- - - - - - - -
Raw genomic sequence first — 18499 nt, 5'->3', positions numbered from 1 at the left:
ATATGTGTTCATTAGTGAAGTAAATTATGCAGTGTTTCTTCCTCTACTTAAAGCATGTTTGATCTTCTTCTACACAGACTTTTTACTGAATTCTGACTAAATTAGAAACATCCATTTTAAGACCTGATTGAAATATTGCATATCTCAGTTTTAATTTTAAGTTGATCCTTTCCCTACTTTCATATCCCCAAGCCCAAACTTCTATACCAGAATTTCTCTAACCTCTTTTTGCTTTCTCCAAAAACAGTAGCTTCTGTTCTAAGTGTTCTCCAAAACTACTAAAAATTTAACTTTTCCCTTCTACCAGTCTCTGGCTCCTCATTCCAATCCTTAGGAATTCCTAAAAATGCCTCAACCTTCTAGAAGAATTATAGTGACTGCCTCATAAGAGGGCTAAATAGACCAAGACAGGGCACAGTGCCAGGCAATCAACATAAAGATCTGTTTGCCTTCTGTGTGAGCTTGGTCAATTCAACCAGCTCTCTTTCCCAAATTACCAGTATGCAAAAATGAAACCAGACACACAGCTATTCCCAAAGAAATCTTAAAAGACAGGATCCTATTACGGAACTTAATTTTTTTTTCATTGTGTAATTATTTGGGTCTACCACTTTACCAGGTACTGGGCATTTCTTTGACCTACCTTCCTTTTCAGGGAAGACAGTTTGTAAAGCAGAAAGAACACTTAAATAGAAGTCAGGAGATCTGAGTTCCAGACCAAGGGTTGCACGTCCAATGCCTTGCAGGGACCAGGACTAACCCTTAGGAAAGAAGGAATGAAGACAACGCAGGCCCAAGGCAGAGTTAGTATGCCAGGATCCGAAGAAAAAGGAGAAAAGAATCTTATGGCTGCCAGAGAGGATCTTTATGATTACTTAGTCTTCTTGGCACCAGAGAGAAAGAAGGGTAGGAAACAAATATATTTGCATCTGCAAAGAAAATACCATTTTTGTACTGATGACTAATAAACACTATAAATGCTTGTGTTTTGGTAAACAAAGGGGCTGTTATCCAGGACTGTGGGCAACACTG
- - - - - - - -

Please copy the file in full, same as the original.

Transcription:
Raw genomic sequence first — 18499 nt, 5'->3', positions numbered from 1 at the left:
ATATGTGTTCATTAGTGAAGTAAATTATGCAGTGTTTCTTCCTCTACTTAAAGCATGTTTGATCTTCTTCTACACAGACTTTTTACTGAATTCTGACTAAATTAGAAACATCCATTTTAAGACCTGATTGAAATATTGCATATCTCAGTTTTAATTTTAAGTTGATCCTTTCCCTACTTTCATATCCCCAAGCCCAAACTTCTATACCAGAATTTCTCTAACCTCTTTTTGCTTTCTCCAAAAACAGTAGCTTCTGTTCTAAGTGTTCTCCAAAACTACTAAAAATTTAACTTTTCCCTTCTACCAGTCTCTGGCTCCTCATTCCAATCCTTAGGAATTCCTAAAAATGCCTCAACCTTCTAGAAGAATTATAGTGACTGCCTCATAAGAGGGCTAAATAGACCAAGACAGGGCACAGTGCCAGGCAATCAACATAAAGATCTGTTTGCCTTCTGTGTGAGCTTGGTCAATTCAACCAGCTCTCTTTCCCAAATTACCAGTATGCAAAAATGAAACCAGACACACAGCTATTCCCAAAGAAATCTTAAAAGACAGGATCCTATTACGGAACTTAATTTTTTTTTCATTGTGTAATTATTTGGGTCTACCACTTTACCAGGTACTGGGCATTTCTTTGACCTACCTTCCTTTTCAGGGAAGACAGTTTGTAAAGCAGAAAGAACACTTAAATAGAAGTCAGGAGATCTGAGTTCCAGACCAAGGGTTGCACGTCCAATGCCTTGCAGGGACCAGGACTAACCCTTAGGAAAGAAGGAATGAAGACAACGCAGGCCCAAGGCAGAGTTAGTATGCCAGGATCCGAAGAAAAAGGAGAAAAGAATCTTATGGCTGCCAGAGAGGATCTTTATGATTACTTAGTCTTCTTGGCACCAGAGAGAAAGAAGGGTAGGAAACAAATATATTTGCATCTGCAAAGAAAATACCATTTTTGTACTGATGACTAATAAACACTATAAATGCTTGTGTTTTGGTAAACAAAGGGGCTGTTATCCAGGACTGTGGGCAACACTG